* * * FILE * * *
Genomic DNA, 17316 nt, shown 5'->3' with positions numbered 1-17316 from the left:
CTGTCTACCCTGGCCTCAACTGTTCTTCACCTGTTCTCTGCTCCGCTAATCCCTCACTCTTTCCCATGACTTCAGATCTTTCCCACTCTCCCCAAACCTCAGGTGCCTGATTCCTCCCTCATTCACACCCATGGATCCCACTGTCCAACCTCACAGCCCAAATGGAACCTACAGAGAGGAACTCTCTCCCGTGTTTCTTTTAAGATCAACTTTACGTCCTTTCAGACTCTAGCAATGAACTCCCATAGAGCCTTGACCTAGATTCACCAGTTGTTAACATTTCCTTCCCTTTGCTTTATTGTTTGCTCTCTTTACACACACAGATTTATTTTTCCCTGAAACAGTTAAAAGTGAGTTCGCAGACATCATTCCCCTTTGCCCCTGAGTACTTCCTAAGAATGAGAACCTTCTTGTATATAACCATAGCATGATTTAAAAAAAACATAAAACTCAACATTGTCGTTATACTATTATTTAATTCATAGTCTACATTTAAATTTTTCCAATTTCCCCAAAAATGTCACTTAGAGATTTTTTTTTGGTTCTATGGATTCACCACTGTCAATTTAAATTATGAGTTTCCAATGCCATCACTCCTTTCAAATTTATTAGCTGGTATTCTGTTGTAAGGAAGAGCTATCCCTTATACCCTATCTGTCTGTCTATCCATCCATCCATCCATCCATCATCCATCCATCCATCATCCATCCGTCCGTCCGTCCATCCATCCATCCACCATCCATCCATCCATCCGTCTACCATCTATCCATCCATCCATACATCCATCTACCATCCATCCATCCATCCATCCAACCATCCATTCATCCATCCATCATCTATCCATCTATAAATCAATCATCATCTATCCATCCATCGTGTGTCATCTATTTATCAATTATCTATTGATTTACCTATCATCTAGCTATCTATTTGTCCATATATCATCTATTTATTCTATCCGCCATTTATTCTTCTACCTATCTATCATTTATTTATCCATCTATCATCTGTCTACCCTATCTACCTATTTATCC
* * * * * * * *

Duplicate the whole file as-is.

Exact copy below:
Genomic DNA, 17316 nt, shown 5'->3' with positions numbered 1-17316 from the left:
CTGTCTACCCTGGCCTCAACTGTTCTTCACCTGTTCTCTGCTCCGCTAATCCCTCACTCTTTCCCATGACTTCAGATCTTTCCCACTCTCCCCAAACCTCAGGTGCCTGATTCCTCCCTCATTCACACCCATGGATCCCACTGTCCAACCTCACAGCCCAAATGGAACCTACAGAGAGGAACTCTCTCCCGTGTTTCTTTTAAGATCAACTTTACGTCCTTTCAGACTCTAGCAATGAACTCCCATAGAGCCTTGACCTAGATTCACCAGTTGTTAACATTTCCTTCCCTTTGCTTTATTGTTTGCTCTCTTTACACACACAGATTTATTTTTCCCTGAAACAGTTAAAAGTGAGTTCGCAGACATCATTCCCCTTTGCCCCTGAGTACTTCCTAAGAATGAGAACCTTCTTGTATATAACCATAGCATGATTTAAAAAAAACATAAAACTCAACATTGTCGTTATACTATTATTTAATTCATAGTCTACATTTAAATTTTTCCAATTTCCCCAAAAATGTCACTTAGAGATTTTTTTTTGGTTCTATGGATTCACCACTGTCAATTTAAATTATGAGTTTCCAATGCCATCACTCCTTTCAAATTTATTAGCTGGTATTCTGTTGTAAGGAAGAGCTATCCCTTATACCCTATCTGTCTGTCTATCCATCCATCCATCCATCCATCATCCATCCATCCATCATCCATCCGTCCGTCCGTCCATCCATCCATCCACCATCCATCCATCCATCCGTCTACCATCTATCCATCCATCCATACATCCATCTACCATCCATCCATCCATCCATCCAACCATCCATTCATCCATCCATCATCTATCCATCTATAAATCAATCATCATCTATCCATCCATCGTGTGTCATCTATTTATCAATTATCTATTGATTTACCTATCATCTAGCTATCTATTTGTCCATATATCATCTATTTATTCTATCCGCCATTTATTCTTCTACCTATCTATCATTTATTTATCCATCTATCATCTGTCTACCCTATCTACCTATTTATCC